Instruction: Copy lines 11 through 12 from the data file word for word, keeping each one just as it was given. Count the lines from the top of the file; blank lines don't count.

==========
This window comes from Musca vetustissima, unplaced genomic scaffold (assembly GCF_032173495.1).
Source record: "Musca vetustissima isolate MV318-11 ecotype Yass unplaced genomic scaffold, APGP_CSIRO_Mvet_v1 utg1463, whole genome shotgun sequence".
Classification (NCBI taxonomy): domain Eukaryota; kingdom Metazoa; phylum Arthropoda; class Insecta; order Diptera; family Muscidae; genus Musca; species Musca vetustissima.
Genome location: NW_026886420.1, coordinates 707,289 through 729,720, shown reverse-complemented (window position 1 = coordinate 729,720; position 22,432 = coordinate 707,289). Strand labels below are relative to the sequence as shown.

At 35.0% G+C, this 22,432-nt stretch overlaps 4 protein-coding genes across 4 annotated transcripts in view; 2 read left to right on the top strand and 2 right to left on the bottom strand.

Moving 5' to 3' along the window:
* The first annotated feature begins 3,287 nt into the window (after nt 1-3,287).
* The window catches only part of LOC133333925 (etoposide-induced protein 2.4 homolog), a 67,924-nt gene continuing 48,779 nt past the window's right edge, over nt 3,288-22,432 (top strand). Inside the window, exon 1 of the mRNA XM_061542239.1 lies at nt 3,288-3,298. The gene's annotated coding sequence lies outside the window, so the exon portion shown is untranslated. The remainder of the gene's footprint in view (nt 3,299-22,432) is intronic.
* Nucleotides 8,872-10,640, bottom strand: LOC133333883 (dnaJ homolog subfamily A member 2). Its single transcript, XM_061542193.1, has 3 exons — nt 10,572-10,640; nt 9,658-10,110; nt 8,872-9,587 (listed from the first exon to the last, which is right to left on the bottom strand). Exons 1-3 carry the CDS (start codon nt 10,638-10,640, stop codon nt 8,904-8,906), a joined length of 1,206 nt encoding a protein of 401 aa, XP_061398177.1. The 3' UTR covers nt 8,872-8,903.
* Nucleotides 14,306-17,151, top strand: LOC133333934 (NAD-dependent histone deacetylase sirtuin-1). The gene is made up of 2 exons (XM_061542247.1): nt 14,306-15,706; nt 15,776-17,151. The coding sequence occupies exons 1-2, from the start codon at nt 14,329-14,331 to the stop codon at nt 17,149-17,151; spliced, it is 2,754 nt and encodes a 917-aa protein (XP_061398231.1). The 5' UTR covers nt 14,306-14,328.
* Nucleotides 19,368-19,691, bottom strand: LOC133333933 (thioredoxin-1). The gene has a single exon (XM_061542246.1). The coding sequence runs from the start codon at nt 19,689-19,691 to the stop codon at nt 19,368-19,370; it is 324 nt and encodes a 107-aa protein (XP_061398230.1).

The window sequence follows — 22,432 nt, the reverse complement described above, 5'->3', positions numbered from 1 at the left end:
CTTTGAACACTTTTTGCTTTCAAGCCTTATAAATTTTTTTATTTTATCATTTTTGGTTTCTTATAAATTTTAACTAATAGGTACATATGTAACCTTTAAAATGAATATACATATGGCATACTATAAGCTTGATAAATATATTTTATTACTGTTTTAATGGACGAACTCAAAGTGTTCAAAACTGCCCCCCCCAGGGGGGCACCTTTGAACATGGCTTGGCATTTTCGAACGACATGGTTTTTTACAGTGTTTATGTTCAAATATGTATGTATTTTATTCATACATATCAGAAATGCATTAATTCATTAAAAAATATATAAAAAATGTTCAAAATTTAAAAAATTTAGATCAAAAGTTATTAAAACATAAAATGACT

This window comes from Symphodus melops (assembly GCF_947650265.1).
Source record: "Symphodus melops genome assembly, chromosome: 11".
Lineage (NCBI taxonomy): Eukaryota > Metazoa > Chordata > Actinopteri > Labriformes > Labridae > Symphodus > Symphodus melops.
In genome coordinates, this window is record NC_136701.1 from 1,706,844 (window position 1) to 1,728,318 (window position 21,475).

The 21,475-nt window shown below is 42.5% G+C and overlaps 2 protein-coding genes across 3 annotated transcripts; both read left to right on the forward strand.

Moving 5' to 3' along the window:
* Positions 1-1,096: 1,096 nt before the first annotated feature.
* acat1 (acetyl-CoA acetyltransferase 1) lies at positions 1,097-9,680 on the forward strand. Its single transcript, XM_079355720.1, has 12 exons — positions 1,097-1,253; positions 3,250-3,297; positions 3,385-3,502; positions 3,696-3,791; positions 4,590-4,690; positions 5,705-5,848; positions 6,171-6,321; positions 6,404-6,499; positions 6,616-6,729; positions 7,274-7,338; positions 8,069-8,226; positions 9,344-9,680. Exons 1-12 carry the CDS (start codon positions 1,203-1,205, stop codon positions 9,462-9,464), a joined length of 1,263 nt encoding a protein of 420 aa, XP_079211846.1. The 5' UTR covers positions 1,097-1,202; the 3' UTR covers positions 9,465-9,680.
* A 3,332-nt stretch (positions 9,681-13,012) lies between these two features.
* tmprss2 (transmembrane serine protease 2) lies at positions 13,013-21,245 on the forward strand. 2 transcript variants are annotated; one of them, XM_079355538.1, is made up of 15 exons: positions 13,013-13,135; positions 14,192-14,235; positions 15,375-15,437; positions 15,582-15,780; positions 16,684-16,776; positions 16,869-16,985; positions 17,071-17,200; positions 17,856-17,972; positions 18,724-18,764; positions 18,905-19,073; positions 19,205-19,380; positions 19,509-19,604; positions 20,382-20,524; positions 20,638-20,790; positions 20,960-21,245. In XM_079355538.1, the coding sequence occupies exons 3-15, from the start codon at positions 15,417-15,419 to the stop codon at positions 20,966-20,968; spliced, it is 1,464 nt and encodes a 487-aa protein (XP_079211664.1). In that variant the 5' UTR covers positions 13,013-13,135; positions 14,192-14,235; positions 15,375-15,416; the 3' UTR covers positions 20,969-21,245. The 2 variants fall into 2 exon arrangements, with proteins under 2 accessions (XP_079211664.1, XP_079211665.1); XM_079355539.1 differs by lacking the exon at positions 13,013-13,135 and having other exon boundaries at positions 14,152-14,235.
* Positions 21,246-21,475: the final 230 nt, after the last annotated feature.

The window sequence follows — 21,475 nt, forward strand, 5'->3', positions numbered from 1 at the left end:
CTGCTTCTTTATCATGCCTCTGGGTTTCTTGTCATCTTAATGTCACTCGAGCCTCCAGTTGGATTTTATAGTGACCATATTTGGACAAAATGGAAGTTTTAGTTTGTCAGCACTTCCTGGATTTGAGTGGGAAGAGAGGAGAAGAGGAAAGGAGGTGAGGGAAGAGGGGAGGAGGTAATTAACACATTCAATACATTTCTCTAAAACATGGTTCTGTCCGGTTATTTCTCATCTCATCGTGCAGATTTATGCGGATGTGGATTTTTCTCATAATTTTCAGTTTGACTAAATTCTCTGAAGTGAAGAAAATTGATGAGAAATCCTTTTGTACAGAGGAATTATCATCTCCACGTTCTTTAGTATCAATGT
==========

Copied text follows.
* Nucleotides 19,368-19,691, bottom strand: LOC133333933 (thioredoxin-1). The gene has a single exon (XM_061542246.1). The coding sequence runs from the start codon at nt 19,689-19,691 to the stop codon at nt 19,368-19,370; it is 324 nt and encodes a 107-aa protein (XP_061398230.1).

The window sequence follows — 22,432 nt, the reverse complement described above, 5'->3', positions numbered from 1 at the left end: